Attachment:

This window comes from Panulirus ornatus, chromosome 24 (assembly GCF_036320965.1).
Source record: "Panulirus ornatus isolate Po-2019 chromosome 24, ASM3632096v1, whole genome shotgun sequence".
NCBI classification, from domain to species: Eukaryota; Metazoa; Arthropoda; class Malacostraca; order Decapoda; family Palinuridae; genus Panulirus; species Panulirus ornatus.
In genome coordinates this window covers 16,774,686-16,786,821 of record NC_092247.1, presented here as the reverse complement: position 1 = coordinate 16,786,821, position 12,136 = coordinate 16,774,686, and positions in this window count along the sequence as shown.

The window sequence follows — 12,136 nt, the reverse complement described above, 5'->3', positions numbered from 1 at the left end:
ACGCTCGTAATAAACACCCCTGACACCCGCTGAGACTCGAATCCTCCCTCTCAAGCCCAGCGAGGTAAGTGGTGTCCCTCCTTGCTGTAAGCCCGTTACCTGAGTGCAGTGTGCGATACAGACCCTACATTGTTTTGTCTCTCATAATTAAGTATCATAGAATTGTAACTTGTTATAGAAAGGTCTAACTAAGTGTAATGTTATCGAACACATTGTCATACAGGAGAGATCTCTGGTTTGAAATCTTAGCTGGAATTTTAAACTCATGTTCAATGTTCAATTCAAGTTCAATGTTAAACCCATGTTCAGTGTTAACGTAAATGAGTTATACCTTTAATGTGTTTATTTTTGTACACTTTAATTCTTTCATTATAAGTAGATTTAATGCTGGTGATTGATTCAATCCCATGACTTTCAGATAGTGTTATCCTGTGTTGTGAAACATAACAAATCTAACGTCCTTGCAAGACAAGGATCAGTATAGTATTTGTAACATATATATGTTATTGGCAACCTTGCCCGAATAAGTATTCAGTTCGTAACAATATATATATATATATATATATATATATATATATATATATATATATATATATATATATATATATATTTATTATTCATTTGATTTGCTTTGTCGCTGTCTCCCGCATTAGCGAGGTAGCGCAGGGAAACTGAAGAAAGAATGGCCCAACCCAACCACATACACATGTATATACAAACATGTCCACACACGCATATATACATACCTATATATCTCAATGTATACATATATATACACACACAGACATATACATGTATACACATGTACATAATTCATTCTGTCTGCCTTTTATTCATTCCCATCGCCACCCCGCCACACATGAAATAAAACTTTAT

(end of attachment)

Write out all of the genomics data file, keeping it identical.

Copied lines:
This window comes from Panulirus ornatus, chromosome 24 (assembly GCF_036320965.1).
Source record: "Panulirus ornatus isolate Po-2019 chromosome 24, ASM3632096v1, whole genome shotgun sequence".
NCBI classification, from domain to species: Eukaryota; Metazoa; Arthropoda; class Malacostraca; order Decapoda; family Palinuridae; genus Panulirus; species Panulirus ornatus.
In genome coordinates this window covers 16,774,686-16,786,821 of record NC_092247.1, presented here as the reverse complement: position 1 = coordinate 16,786,821, position 12,136 = coordinate 16,774,686, and positions in this window count along the sequence as shown.

The window sequence follows — 12,136 nt, the reverse complement described above, 5'->3', positions numbered from 1 at the left end:
ACGCTCGTAATAAACACCCCTGACACCCGCTGAGACTCGAATCCTCCCTCTCAAGCCCAGCGAGGTAAGTGGTGTCCCTCCTTGCTGTAAGCCCGTTACCTGAGTGCAGTGTGCGATACAGACCCTACATTGTTTTGTCTCTCATAATTAAGTATCATAGAATTGTAACTTGTTATAGAAAGGTCTAACTAAGTGTAATGTTATCGAACACATTGTCATACAGGAGAGATCTCTGGTTTGAAATCTTAGCTGGAATTTTAAACTCATGTTCAATGTTCAATTCAAGTTCAATGTTAAACCCATGTTCAGTGTTAACGTAAATGAGTTATACCTTTAATGTGTTTATTTTTGTACACTTTAATTCTTTCATTATAAGTAGATTTAATGCTGGTGATTGATTCAATCCCATGACTTTCAGATAGTGTTATCCTGTGTTGTGAAACATAACAAATCTAACGTCCTTGCAAGACAAGGATCAGTATAGTATTTGTAACATATATATGTTATTGGCAACCTTGCCCGAATAAGTATTCAGTTCGTAACAATATATATATATATATATATATATATATATATATATATATATATATATATATATATATATATATATTTATTATTCATTTGATTTGCTTTGTCGCTGTCTCCCGCATTAGCGAGGTAGCGCAGGGAAACTGAAGAAAGAATGGCCCAACCCAACCACATACACATGTATATACAAACATGTCCACACACGCATATATACATACCTATATATCTCAATGTATACATATATATACACACACAGACATATACATGTATACACATGTACATAATTCATTCTGTCTGCCTTTTATTCATTCCCATCGCCACCCCGCCACACATGAAATAAAACTTTAT